Studies in animal models and in patients with colorectal cancer (CRC) recently demonstrated that tumor-associated macrophages (TAM) suppress growth of primary tumor and metastasis. Circulating monocytes are recruited to the growing tumor and constitute the main plastic resource of TAM. However, the role of programming of circulating monocytes in the functional polarization and activation of pro- and anti-tumor functions of TAM is poorly understood.
Peripheral blood monocytes of 22 CRC patients and 13 healthy donors were isolated by FACS. RNA was isolated and cDNA libraries were prepared. The whole-transcriptome profile of monocytes was determined by NGS. Bioinformatics analysis included standard technics, we used the Hallmark gene sets, Reactome, KEGG and GO databases for the presentation of NGS results. The study was carried out according to Declaration of Helsinki and was approved by the local committee of Medical Ethics.
We compared the transcriptome of monocytes from healthy donors and CRC patients. Using NES parameter> 1.5, we found the following transcriptional programs are activated in the monocytes of patients: LPS-mediated response, cell differentiation, regulation of cyclin-dependent kinases, iron transport, IL-4-dependent response, INFgamma-dependent response, angiogenesis, cell adhesion, leukocyte migration, chemotaxis, collagen formation. Transcriptional programs that are responsible for the histone acetylation, chromatin rearrangement and protein modification were suppressed in monocytes of CRC patients. The transcriptional profile of monocytes of patients with rectal cancer and colon cancer, when independently compared with monocytes of healthy donors, revealed similar groups of differentially expressed genes.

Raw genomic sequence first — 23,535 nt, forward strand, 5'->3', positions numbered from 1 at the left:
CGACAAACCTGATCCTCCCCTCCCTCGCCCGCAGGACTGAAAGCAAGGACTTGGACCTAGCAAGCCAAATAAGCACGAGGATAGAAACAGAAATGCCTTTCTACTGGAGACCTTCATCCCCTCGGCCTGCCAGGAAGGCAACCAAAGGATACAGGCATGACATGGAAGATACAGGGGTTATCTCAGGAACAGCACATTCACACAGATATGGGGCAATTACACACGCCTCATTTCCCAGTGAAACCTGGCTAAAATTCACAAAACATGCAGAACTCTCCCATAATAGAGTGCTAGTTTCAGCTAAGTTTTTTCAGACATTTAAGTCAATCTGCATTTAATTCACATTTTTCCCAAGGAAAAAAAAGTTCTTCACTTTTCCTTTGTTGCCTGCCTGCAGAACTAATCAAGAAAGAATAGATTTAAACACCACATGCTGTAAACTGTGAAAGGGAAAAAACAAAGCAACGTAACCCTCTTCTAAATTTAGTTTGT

We identified new differential patterns of monocyte programming in CRC patients in comparison with healthy donors. Our data will allow us to clarify transcriptional and epigenetic mechanisms of anti-tumor TAM programming in CRC. The work was supported by the grant RSF 19-15-00151.
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National Research Tomsk State University.
Russian Science Foundation.
All authors have declared no conflicts of interest.